- RESOLUTION NO. RS2014-948 appropriating $13,100,000 from the Undesignated Fund Balance of the Metropolitan Nashville Public Schools General Purpose Fund to the Metropolitan Nashville Public Schools General Purpose Fund Operational Account for the purpose of funding the purchase laptop computers, teacher technology training and a universal screener assessment for the implementation of Common Core testing, and an incentive program for teacher retirement.
The Director of Finance has refused to sign the resolution as to the availability of funds, saying it would be fiscally irresponsible to spend a significant amount from the schools fund balance giving the funding deficit projected by the schools going into the coming fiscal year. This resolution was on the agenda for the last two meeting and was deferred both times. I am certain it will not be on the consent agenda Tuesday night.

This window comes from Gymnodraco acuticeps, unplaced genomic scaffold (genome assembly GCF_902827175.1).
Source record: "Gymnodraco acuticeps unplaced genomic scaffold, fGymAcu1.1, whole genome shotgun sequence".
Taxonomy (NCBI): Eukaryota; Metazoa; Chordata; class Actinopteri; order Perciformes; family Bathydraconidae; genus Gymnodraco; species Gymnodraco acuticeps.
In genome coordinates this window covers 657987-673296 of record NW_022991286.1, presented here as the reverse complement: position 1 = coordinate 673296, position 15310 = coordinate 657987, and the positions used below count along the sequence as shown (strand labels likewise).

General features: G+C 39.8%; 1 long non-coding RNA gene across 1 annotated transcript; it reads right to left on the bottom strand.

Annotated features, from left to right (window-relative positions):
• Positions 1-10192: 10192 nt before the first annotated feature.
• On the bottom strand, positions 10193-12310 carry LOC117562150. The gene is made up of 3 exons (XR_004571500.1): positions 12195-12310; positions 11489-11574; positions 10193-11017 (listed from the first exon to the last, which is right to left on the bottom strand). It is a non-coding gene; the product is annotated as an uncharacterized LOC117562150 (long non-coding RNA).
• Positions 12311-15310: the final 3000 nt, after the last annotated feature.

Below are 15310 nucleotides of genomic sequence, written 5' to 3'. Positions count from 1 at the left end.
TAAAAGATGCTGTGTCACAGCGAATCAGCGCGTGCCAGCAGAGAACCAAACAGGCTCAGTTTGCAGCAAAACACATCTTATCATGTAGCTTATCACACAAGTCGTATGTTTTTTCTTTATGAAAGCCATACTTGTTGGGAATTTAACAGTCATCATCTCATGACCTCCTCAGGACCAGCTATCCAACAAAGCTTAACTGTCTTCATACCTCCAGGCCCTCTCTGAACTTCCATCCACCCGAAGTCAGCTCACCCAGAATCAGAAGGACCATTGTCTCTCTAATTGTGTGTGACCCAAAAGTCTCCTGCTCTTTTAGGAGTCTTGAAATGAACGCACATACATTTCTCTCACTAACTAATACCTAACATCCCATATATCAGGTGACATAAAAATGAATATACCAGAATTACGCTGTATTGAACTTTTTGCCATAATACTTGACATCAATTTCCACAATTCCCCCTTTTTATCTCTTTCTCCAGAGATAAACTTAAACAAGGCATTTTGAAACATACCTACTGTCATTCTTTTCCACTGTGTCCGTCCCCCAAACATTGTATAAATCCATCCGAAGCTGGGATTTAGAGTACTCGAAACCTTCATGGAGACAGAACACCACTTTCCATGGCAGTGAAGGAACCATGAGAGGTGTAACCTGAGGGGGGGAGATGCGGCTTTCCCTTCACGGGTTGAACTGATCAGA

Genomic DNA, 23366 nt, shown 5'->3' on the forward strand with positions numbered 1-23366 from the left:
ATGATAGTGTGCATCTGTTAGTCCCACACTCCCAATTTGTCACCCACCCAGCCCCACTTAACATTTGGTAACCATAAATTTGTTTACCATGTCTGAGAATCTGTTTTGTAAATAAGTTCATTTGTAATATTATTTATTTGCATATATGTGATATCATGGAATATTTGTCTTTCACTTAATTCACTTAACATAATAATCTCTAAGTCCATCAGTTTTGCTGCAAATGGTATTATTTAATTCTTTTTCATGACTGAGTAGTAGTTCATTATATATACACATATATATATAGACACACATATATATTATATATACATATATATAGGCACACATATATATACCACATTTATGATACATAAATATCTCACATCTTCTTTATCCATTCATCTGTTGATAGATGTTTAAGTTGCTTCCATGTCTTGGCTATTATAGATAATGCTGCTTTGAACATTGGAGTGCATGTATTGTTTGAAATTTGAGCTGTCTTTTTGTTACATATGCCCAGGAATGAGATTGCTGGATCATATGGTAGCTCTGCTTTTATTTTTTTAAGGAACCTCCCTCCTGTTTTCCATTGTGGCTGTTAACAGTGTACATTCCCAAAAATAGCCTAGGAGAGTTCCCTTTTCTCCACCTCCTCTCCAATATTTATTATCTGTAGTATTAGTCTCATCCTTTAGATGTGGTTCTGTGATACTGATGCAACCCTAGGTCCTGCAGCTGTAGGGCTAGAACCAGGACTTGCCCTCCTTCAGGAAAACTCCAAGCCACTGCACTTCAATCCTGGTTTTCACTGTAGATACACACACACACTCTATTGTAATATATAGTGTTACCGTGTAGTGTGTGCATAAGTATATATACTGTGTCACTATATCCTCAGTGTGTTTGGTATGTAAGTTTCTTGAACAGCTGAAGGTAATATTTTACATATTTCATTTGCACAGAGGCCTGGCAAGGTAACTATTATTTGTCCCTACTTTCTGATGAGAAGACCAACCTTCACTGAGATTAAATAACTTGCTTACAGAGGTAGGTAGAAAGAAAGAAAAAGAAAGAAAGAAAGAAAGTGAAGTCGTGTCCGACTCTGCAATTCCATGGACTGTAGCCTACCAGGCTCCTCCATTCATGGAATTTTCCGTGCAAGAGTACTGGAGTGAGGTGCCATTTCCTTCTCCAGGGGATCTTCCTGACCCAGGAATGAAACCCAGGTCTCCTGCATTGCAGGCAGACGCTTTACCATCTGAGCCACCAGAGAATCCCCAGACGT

The bill is sponsored by Councilman Bo Mitchell. Given that the school board lost millions of dollars of State funding by unnecessarily picking fight with the State and defying the State by refusing to approve Great Hearts charter school and given the school board's continued blaming of their budget woes on charter schools, and given the hefty increase in funding they got last budget year, I think this resolution should be defeated. Since the Mayor's Director of Finance will not sign off on the resolution, I would assume that this resolution is doomed. I suspect this be withdrawn or defeated this time.